classification
Title: urlparse accepts invalid hostnames
Type: enhancement Stage: resolved
Components: Library (Lib) Versions: Python 3.4
process
Status: closed Resolution: wont fix
Dependencies: Superseder:
Assigned To: Nosy List: daenney, orsenthil, r.david.murray, terry.reedy
Priority: normal Keywords:

Created on 2013-10-30 13:16 by daenney, last changed 2014-12-07 23:34 by terry.reedy. This issue is now closed.

Messages (5)
msg201730 - (view) Author: Daniele Sluijters (daenney) Date: 2013-10-30 13:16
Python 2's urlparse.urlparse() and Python 3's urllib.parse.urlparse() accept URI/URL's with underscores in the host/domain/subdomain. I believe this behaviour to be incorrect.

A distinction needs to be made between DNS names and Uniform Resource Locators and Identifiers, urlparse is supposed to deal with the latter (correct me if I'm wrong).

According to RFC 2181 section 11 on the syntax of DNS names the use of the underscore is allowed and in use around the internet, especially in TXT and SRV records.

However, RFC 1738 on Uniform Resource Locators section 3.1 (and its updates) always define the 'hostname' part of the URL as being:
Such a name consists of a sequence of domain labels separated by ".",
each domain label starting and ending with an alphanumeric character
and possibly also containing "-" characters.

On top of that, RFC 2396 on URI's section 3.2.2:
Hostnames take the form described in Section 3 of [RFC1034] and
Section 2.1 of [RFC1123]: a sequence of domain labels separated by
".", each domain label starting and ending with an alphanumeric
character and possibly also containing "-" characters.  

The underscore is never mentioned as being a valid character nor do any of the references in the RFC's as far as I've been able to see. 

Languages implementations vary:
 * Ruby URI.parse does not allow for underscores in domain labels.
 * Perl URI and URI::URL allow for underscores.
 * java.net.uri treats the underscore as an illegal character in the domain part.
 * org.apache.http.httphost since 4.2.3 treats the underscore as an illegal character in the domain part.

Httpd's:
 * Apache: Seems to tolerate underscores but there's been a whole discussion about this on the mailing lists.
 * nginx: Matches a server_name of '_' to 'any invalid domain name'. It seems to accept server_names with underscores in them but the behaviour is currently unknown to me.

Browsers:
 * IE cannot write cookies since IE 5.5 if host or subdomain part includes an underscore.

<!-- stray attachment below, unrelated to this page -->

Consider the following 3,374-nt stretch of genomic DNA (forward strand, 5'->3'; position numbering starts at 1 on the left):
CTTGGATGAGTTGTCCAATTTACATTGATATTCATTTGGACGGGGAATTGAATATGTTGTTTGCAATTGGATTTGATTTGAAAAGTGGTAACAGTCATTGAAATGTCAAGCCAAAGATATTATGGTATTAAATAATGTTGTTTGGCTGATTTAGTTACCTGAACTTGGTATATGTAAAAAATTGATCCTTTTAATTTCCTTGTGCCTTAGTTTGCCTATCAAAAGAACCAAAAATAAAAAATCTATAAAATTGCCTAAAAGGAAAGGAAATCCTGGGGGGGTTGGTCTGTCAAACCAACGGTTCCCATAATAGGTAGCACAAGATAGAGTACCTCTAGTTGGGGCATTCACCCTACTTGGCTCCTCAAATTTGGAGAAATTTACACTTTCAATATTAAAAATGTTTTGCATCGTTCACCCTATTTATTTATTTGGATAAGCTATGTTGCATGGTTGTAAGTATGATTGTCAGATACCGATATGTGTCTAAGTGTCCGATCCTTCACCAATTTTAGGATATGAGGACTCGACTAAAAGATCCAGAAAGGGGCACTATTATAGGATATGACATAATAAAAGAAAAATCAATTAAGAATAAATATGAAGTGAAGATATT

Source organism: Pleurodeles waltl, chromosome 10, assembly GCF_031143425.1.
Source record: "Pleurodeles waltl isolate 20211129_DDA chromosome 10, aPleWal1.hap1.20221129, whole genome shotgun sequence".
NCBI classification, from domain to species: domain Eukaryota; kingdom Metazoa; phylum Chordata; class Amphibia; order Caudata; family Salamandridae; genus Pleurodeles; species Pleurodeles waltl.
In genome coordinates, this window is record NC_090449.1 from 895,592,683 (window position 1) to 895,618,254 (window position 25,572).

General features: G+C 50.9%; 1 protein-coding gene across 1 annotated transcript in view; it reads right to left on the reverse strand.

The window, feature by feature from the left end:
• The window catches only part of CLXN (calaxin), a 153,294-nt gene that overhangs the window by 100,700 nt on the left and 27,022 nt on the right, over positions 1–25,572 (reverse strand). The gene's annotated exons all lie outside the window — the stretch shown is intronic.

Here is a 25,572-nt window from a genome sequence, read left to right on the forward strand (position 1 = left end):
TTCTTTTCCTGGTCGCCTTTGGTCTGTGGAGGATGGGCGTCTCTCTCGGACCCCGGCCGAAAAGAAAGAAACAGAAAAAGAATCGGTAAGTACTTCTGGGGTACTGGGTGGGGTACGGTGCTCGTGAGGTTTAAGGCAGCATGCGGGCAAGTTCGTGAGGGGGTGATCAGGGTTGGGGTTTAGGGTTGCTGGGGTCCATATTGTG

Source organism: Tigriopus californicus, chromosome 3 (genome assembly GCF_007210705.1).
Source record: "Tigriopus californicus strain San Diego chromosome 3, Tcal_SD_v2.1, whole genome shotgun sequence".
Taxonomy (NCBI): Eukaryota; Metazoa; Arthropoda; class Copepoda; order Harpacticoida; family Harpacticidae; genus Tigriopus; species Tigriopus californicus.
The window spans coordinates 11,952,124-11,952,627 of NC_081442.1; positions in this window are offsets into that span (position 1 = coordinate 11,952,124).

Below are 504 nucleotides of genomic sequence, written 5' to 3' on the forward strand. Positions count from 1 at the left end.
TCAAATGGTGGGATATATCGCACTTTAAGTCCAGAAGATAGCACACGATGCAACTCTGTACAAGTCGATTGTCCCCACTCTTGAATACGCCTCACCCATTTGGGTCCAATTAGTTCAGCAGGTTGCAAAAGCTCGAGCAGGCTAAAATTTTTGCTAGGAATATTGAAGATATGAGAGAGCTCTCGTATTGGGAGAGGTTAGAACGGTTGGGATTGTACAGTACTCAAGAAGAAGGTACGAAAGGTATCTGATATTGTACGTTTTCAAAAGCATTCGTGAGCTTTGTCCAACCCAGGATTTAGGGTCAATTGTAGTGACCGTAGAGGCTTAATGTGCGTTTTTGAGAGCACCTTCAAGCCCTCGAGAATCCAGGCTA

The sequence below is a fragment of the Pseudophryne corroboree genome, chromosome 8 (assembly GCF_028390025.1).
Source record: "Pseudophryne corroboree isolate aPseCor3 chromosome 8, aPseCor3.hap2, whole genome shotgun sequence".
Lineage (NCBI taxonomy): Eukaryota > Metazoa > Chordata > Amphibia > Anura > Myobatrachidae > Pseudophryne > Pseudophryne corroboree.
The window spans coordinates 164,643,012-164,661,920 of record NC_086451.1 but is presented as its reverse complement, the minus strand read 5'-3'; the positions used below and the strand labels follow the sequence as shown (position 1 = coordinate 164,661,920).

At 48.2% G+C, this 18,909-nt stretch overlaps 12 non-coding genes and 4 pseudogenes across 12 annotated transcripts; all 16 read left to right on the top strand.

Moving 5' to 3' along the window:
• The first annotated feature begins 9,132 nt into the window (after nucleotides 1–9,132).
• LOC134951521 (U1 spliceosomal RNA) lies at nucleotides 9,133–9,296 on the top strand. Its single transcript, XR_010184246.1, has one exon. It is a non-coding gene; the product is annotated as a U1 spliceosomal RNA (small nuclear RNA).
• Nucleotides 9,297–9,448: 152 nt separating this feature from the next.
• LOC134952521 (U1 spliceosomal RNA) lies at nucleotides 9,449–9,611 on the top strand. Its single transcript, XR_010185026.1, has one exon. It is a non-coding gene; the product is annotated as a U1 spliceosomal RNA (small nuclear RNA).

* Just about every other browser is fine with it.

Please note that I'm only talking about the host/domain/subdomain part of URI's and URL's, something like http://en.wikipedia.org/wiki/12-hour_clock is perfectly valid and should parse.
msg201736 - (view) Author: R. David Murray (r.david.murray) * (Python committer) Date: 2013-10-30 14:14
Python often defaults to the practical over the strictly-conforming (unless there is a 'strict' flag :)  We generally follow the lead of the browsers in implementing our web related modules.

The situation here appears to be a real mess.  Here's an interesting overview on the just the DNS question:

http://networkadminkb.com/KB/a156/windows-2003-dns-and-the-underscore.aspx

Given that changing this would be a backward incompatible change, I recommend closing this as won't fix.  I suspect the long term trend will be that everyone will eventually accept underscores, regardless of what the RFCs say.
msg201753 - (view) Author: Daniele Sluijters (daenney) Date: 2013-10-30 17:35
The link you mention only deals with the DNS side of things, this issue is specifically not about that, it's about the URI/URL side of things which is a very important distinction in this case.

I'm also not entirely sure I agree with the sentiment of "it's a mess anyway" so lets ignore the RFC. There's an RFC for a reason and if more implementations started to behave accordingly the mess would clear itself up instead of becoming even more of a nightmare.

I can agree with the practical over strict approach though.
msg201754 - (view) Author: R. David Murray (r.david.murray) * (Python committer) Date: 2013-10-30 17:42
Yes, I said that link only dealt with the DNS side of things...where there are also incompatibilities.

I don't think that strictly adhering to the URI RFCs would clear things up.  What about those domains that have _s and want to run web services on them?  It appears that the current RFCs have no provision for handling that case.
msg201950 - (view) Author: Terry J. Reedy (terry.reedy) * (Python committer) Date: 2013-11-01 23:39
The 3.4 urllib.parse.urlparse doc says "The module has been designed to match the Internet RFC on Relative Uniform Resource Locators. It supports the following URL schemes: <list of 24, including 'file:'>".

To me, 'support' means 'accept every valid URL for the particular scheme' but not necessarily 'reject every URL that is invalid for the particular scheme'.

The other RFCs references are these: 
"Following the syntax specifications in RFC 1808, urlparse recognizes a netloc only if it is properly introduced by ‘//’." and
" The fragment is now parsed for all URL schemes (unless allow_fragment is false), in accordance with RFC 3986."

I currently see this, at best, as a request to deprecate 'over-acceptance', to be removed in the future. But if there are urls in the wild that use _s, then practicality says that this should be closed as invalid.
History
Date User Action Args
2014-12-07 23:34:06terry.reedysetstatus: open -> closed
resolution: wont fix
stage: resolved
2013-11-01 23:39:40terry.reedysetversions: - Python 2.6, Python 3.1, Python 2.7, Python 3.2, Python 3.3, Python 3.5
nosy: + terry.reedy

messages: + msg201950

type: behavior -> enhancement
2013-10-30 17:42:18r.david.murraysetmessages: + msg201754
2013-10-30 17:35:39daenneysetmessages: + msg201753
2013-10-30 14:14:46r.david.murraysetnosy: + r.david.murray
messages: + msg201736
2013-10-30 13:16:02daenneycreate